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Are you serious about living a life of freedom? Then you need to invest in yourself. Yes, I mean spend money to learn what you need to learn to achieve that freedom.

The resources I have to offer you

If you’re in debt and/or want to be able to retire much earlier than the mainstream tells you is possible, buy my book Hatching The Nest Egg: Achieve Super-Early Retirement Without Gambling, Side-Gigs, Or An Above-Average Income.

If you know you’re not eating right, and need a nutrition/diet book that culls through all the confusion in the nutrition world, buy Simple Diet, Beautiful You.

If you want to get into a simpler and more sustainable lifestyle, I have two books that will be up your alley: Crazy Simple: 307 Ways To Save Money, Your Health, And The Planet, and Simplicity: Finding Freedom From The Inside Out (this is a book and course in one).

Need a step-by-step guide to achieving a particular dream? Buy Simple Success: Eight Steps To Dream Fulfillment. (Also an e-book course.)

Still looking for your soulmate (finding the right person is a critical part of living a free life!)? Buy my book, No More Broken Hearts: The Low-Stress, Joyful Way To Find Your Soulmate.

Want to get more food freedom? Buy How To Grow Vegetables Without Losing Your Mind.

You will not pay more than $6 for any of those books. If you bought all of them, you would pay under $40.

$3.99 would save you hundreds, even thousands, in future medical bills.

$2.99 would save you untold amounts of money when you apply the frugal living principles in the book.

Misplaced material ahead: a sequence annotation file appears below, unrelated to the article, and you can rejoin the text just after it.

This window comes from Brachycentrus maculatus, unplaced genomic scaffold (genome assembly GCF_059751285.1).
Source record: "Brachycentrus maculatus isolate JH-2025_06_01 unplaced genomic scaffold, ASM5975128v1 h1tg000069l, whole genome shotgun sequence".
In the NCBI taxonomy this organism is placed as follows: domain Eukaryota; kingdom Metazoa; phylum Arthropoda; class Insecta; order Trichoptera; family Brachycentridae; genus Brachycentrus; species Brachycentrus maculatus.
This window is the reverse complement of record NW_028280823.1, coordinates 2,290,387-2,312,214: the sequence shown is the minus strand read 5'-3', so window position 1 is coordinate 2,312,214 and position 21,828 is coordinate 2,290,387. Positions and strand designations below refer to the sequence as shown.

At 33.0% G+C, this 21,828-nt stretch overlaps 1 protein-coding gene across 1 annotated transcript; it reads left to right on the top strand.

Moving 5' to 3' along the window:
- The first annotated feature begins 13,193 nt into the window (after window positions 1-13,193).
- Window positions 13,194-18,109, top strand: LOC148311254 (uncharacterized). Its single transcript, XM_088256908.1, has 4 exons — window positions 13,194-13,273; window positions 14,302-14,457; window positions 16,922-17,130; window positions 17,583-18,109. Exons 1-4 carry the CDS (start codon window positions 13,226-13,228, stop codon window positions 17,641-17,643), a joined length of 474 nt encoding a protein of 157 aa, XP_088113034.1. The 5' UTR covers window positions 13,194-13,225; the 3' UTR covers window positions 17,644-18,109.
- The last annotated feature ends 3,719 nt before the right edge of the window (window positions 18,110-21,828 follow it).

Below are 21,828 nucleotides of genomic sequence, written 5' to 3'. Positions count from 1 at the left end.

$2.99 would help you leave the work force and live most of your adult life on your own terms – with more money in a nest egg than many people have even by the time they finish a 40-year career at a job they don’t like.

$5.99 would lead you to the life of your dreams.

If you’re serious about changing your life, you will invest money in books that will help you to do so.

Thanks in advance for checking out those resources! 🙂

Blessings to you,

Emily

 

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The Story Of A Large Garden

Before we moved

1. I am going to have a NATURAL garden! I am going to grow everything IN THE GROUND – no more raised beds for me! I’ve read Ruth Stout, and if mulching with hay worked for her, it will work for me. No more weed or irrigation problems!

I’ll just kill my back trying to rake in this azomite (rock minerals) and dolomitic limestone (to raise the pH levels of this very acidic soil). I can do it. I will do it, all by myself…Damn, I’ve never seen so many rocks…

2. Oh, sweetheart, would you PLEASE finish raking in the amendments for me??!

3. There! Now the hay is all down. The entire 1600 square feet is covered in at least six inches of hay. It only cost $40 per bale, and thank God J was here to help me break the bales apart.